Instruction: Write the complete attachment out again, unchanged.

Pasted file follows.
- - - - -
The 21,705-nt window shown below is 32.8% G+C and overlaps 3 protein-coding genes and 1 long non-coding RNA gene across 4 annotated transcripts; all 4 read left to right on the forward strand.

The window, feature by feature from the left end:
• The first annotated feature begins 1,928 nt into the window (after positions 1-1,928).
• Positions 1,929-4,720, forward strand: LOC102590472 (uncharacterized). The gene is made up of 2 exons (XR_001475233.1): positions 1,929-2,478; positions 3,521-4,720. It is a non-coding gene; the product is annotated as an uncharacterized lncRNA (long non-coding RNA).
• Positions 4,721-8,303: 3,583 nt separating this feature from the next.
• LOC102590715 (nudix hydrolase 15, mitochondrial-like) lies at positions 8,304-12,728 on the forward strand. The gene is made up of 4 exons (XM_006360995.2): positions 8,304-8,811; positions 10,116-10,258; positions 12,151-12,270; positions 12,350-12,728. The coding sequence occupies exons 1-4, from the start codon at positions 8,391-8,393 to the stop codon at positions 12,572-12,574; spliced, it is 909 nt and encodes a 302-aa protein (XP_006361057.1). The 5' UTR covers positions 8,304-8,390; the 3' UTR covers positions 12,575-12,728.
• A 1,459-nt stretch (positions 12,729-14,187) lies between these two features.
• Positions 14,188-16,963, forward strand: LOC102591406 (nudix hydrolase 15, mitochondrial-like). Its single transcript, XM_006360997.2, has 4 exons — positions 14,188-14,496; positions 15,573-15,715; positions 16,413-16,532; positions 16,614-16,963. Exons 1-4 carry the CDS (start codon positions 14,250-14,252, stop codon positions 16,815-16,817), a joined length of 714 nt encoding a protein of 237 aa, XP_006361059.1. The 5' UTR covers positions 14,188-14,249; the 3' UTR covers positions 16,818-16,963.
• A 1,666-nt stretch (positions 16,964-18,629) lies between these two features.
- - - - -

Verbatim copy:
The 21,705-nt window shown below is 32.8% G+C and overlaps 3 protein-coding genes and 1 long non-coding RNA gene across 4 annotated transcripts; all 4 read left to right on the forward strand.

The window, feature by feature from the left end:
• The first annotated feature begins 1,928 nt into the window (after positions 1-1,928).
• Positions 1,929-4,720, forward strand: LOC102590472 (uncharacterized). The gene is made up of 2 exons (XR_001475233.1): positions 1,929-2,478; positions 3,521-4,720. It is a non-coding gene; the product is annotated as an uncharacterized lncRNA (long non-coding RNA).
• Positions 4,721-8,303: 3,583 nt separating this feature from the next.
• LOC102590715 (nudix hydrolase 15, mitochondrial-like) lies at positions 8,304-12,728 on the forward strand. The gene is made up of 4 exons (XM_006360995.2): positions 8,304-8,811; positions 10,116-10,258; positions 12,151-12,270; positions 12,350-12,728. The coding sequence occupies exons 1-4, from the start codon at positions 8,391-8,393 to the stop codon at positions 12,572-12,574; spliced, it is 909 nt and encodes a 302-aa protein (XP_006361057.1). The 5' UTR covers positions 8,304-8,390; the 3' UTR covers positions 12,575-12,728.
• A 1,459-nt stretch (positions 12,729-14,187) lies between these two features.
• Positions 14,188-16,963, forward strand: LOC102591406 (nudix hydrolase 15, mitochondrial-like). Its single transcript, XM_006360997.2, has 4 exons — positions 14,188-14,496; positions 15,573-15,715; positions 16,413-16,532; positions 16,614-16,963. Exons 1-4 carry the CDS (start codon positions 14,250-14,252, stop codon positions 16,815-16,817), a joined length of 714 nt encoding a protein of 237 aa, XP_006361059.1. The 5' UTR covers positions 14,188-14,249; the 3' UTR covers positions 16,818-16,963.
• A 1,666-nt stretch (positions 16,964-18,629) lies between these two features.